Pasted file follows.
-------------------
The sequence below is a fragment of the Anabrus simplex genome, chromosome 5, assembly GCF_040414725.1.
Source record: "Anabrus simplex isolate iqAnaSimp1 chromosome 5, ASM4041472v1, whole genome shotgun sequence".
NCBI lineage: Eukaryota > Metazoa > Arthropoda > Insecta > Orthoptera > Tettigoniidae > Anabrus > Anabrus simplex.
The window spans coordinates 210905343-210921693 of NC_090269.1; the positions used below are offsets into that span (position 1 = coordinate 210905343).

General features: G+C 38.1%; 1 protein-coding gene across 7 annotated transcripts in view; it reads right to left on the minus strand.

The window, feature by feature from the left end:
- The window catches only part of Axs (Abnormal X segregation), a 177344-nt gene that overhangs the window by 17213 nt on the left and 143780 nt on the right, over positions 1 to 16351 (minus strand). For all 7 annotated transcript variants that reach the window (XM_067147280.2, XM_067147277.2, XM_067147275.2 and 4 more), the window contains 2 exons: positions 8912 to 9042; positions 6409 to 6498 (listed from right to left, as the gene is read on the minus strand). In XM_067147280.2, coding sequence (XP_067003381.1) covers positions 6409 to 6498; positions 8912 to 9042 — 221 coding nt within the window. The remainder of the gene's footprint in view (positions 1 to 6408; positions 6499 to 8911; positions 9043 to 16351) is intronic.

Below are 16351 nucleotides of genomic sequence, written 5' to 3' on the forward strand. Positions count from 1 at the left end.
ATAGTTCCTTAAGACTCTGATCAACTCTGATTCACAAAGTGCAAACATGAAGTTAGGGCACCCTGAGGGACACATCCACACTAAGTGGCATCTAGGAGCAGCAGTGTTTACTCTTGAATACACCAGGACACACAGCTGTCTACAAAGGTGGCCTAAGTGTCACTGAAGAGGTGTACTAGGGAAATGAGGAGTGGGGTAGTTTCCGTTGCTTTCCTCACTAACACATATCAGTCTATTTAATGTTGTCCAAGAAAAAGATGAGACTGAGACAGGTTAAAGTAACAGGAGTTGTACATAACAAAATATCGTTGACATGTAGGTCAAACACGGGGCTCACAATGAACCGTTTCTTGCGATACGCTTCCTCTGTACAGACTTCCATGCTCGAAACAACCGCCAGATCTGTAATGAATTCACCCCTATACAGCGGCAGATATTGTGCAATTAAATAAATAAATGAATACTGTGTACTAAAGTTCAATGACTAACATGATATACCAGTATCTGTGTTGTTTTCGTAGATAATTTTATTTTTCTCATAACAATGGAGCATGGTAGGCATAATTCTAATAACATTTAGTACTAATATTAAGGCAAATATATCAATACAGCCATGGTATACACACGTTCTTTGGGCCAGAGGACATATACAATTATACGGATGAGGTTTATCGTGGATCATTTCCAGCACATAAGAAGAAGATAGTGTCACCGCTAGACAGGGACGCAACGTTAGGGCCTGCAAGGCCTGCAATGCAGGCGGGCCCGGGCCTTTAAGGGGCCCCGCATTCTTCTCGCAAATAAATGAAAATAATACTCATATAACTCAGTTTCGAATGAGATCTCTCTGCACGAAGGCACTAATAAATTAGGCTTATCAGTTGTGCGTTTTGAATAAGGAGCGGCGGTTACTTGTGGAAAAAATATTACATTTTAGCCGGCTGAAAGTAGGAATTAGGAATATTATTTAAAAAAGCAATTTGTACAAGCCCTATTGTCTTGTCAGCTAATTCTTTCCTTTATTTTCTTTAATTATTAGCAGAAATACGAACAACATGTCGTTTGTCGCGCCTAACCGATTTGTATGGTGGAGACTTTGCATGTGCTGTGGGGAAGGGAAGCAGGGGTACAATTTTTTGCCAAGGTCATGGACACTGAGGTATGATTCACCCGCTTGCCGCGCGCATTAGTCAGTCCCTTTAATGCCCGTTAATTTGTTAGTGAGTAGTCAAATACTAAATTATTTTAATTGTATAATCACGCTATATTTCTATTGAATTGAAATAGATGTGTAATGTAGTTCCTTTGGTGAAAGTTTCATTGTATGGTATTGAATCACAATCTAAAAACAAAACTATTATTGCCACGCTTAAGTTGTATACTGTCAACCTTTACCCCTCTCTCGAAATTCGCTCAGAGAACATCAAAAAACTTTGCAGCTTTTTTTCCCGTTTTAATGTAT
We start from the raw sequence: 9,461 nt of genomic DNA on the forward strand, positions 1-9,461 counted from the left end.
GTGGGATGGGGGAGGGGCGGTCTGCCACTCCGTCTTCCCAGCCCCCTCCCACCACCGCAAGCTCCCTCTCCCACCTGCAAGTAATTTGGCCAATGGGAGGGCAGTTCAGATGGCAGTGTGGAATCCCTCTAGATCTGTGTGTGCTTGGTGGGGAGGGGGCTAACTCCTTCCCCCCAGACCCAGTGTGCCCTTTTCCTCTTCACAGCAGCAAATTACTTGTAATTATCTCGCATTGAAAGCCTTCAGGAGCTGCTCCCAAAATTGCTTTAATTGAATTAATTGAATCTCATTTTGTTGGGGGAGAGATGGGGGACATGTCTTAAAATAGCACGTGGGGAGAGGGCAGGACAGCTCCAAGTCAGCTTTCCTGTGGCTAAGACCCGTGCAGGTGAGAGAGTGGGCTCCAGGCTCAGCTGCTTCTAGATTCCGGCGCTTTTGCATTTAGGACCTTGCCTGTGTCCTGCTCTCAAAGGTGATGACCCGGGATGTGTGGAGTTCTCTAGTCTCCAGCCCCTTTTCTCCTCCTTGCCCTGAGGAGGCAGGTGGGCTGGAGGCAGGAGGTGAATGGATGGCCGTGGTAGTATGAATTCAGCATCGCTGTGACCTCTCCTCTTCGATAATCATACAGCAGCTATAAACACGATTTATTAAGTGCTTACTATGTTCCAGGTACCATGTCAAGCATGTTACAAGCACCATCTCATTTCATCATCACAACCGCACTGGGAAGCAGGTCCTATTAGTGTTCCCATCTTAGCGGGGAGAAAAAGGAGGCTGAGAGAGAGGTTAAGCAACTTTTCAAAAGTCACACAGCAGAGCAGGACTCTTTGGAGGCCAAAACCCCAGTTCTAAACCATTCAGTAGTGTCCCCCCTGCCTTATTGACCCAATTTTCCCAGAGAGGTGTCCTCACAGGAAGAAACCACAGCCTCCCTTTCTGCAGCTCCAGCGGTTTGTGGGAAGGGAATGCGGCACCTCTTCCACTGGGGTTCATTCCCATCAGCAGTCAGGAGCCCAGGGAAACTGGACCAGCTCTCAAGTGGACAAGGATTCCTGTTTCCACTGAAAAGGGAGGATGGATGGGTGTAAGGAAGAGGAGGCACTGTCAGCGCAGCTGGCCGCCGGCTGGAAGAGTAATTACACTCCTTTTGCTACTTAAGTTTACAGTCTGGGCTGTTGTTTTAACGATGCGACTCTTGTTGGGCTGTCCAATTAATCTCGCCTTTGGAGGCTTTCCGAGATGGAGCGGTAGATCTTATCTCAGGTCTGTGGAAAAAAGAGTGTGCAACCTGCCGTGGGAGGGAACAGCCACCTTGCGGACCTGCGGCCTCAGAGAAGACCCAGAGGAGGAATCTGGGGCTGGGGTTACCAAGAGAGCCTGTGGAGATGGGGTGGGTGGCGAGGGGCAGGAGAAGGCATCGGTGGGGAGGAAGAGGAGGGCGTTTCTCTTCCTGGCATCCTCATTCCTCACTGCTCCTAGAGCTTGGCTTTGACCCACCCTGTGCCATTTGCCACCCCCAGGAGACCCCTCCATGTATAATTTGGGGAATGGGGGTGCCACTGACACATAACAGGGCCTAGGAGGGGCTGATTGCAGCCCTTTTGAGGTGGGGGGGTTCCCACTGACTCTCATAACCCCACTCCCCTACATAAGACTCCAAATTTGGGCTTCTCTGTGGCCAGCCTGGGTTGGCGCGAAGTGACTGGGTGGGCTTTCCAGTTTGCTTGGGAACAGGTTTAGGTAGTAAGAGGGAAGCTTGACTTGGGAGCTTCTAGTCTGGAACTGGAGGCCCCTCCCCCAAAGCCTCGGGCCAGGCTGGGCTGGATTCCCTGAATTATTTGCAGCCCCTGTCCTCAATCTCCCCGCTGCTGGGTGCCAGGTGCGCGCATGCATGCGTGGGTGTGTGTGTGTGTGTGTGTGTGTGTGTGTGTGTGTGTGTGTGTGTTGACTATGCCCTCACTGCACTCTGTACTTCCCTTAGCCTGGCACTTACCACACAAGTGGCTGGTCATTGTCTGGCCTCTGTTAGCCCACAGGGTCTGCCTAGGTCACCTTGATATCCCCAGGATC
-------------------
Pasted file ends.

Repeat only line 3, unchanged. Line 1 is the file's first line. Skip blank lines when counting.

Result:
NCBI lineage: Eukaryota > Metazoa > Arthropoda > Insecta > Orthoptera > Tettigoniidae > Anabrus > Anabrus simplex.